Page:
"Now fear the LORD and serve him with all faithfulness. Throw away the gods your forefathers worshiped beyond the River and in Egypt, and serve the LORD. But if serving the LORD seems undesirable to you, then choose for yourselves this day who you will serve, whether the gods your forefathers served beyond the River, or the gods of the Amorites, in whose land you are living. But as for me and my household, we will serve the LORD." - Joshua 24:14-15 (NIV)
While we are living in Israel, we often participate in many of the community events, but this year, we will not be participating in the school's celebration of Lag B'omer.
What is Lag B'omer?
Lag B'omer is the 33rd day in the counting of the Omer. The counting of the Omer is the biblical mandate given in Leviticus 23:15-16, which is the 50 day count to the Feast of Weeks, or Shavuot in Hebrew. The Feast of Weeks is also called Pentecost, meaning fifty, by Christians in the New Covenant. According to Rabbinical tradition, this 50 day count from Passover to
Shavuot also corresponds to the number of days it took the Israelites to
reach Mount Sinai to receive the Torah after they departed from Egypt.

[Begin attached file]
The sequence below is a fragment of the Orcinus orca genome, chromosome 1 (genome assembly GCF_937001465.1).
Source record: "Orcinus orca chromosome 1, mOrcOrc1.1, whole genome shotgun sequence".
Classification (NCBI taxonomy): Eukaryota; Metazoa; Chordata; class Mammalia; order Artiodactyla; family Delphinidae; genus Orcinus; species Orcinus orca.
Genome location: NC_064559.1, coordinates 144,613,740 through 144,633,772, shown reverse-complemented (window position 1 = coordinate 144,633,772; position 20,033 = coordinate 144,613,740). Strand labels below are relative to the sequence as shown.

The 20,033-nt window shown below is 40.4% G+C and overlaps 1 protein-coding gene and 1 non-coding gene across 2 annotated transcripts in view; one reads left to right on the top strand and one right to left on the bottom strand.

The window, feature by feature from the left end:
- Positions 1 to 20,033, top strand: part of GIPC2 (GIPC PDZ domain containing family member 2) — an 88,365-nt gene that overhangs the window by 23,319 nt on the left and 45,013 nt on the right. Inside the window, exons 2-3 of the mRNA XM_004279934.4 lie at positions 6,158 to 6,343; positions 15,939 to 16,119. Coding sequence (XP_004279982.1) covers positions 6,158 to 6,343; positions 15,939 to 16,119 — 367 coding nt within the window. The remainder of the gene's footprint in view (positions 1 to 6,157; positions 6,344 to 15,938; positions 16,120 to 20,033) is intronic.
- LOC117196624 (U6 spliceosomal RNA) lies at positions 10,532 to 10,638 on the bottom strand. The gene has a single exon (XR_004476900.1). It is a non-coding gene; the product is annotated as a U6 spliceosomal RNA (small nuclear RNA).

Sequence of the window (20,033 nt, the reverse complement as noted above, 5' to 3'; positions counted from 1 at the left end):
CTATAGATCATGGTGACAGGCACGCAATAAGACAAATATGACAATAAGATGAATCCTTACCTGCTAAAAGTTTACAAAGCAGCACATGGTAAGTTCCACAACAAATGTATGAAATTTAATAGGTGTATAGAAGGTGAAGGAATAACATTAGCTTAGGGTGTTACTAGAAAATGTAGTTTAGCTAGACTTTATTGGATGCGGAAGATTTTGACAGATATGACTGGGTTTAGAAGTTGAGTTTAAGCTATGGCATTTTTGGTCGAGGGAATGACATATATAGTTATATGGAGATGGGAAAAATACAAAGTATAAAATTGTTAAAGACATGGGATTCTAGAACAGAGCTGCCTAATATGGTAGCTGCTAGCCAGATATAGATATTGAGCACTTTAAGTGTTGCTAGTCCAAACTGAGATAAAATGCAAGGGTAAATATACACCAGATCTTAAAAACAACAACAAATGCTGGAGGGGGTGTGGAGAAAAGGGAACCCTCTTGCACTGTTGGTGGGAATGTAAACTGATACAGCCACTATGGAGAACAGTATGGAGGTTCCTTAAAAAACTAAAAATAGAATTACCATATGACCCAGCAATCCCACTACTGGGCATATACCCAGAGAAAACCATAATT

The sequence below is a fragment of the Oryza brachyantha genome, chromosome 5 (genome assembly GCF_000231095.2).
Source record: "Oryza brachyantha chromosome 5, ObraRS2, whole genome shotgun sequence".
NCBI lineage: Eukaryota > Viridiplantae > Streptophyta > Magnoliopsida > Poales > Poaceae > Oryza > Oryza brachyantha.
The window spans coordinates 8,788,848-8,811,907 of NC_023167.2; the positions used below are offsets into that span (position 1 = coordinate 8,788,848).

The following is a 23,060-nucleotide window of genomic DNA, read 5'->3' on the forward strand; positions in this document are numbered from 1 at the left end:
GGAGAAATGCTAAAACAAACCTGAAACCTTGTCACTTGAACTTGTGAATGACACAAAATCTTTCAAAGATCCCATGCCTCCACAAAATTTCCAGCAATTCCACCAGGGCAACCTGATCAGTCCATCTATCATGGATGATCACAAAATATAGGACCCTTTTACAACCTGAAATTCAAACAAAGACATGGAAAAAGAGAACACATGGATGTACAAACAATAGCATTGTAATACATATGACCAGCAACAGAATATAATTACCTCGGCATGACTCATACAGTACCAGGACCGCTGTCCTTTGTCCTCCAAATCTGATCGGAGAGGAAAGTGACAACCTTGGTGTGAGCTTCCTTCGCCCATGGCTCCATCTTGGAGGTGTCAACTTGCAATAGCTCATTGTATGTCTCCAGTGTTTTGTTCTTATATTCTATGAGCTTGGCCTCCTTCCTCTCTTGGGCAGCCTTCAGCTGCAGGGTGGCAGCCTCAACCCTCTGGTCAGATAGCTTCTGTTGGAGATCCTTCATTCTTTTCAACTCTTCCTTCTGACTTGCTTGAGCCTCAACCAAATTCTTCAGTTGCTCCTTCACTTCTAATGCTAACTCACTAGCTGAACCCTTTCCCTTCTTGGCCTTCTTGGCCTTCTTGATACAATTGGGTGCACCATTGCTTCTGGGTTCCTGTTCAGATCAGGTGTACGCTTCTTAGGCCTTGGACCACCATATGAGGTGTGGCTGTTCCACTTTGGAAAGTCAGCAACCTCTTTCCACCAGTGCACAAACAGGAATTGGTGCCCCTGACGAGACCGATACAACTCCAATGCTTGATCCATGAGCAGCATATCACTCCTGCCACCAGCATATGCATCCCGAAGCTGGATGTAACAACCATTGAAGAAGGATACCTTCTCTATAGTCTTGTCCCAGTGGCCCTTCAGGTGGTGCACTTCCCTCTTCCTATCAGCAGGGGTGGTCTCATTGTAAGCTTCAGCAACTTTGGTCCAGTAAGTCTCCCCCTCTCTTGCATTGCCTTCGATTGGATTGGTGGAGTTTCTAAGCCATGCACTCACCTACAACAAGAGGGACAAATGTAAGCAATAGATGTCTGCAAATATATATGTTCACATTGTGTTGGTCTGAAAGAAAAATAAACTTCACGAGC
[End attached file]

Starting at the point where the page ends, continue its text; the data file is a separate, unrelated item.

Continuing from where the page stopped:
The word "Lag" comes from the Hebrew letters for the number 33. The Hebrew letter ל or lamed (corresponds the letter "L") which represents "30" and ג or gimel (corresponds to the letter "G") which represents "3". According to tradition, one of Rabbi Akiva's students, Rabbi Shimon Bar Yochai, the purported author of the Zohar, a book of Jewish mysticism, died on Lag B'omer after he revealed
the deepest secrets of the Kabbalah. This day is seen as a celebration
of the giving of the hidden, mystical Torah through Rabbi Shimon Bar
Yochai, as a parallel to Shavuot, which, according to Rabbinical tradition, celebrates the giving of the true Torah through Moses.
The lighting of bonfires on Lag B'omer are seen as a tribute to Rabbi Shimon Bar
Yochai, representing the "light" he gave to the world through his revelations in the Zohar. I say, the lighting of fires on Lag B'omer is akin to worship of an idol and has no place among believers in the God of Abraham, Issac and Jacob.
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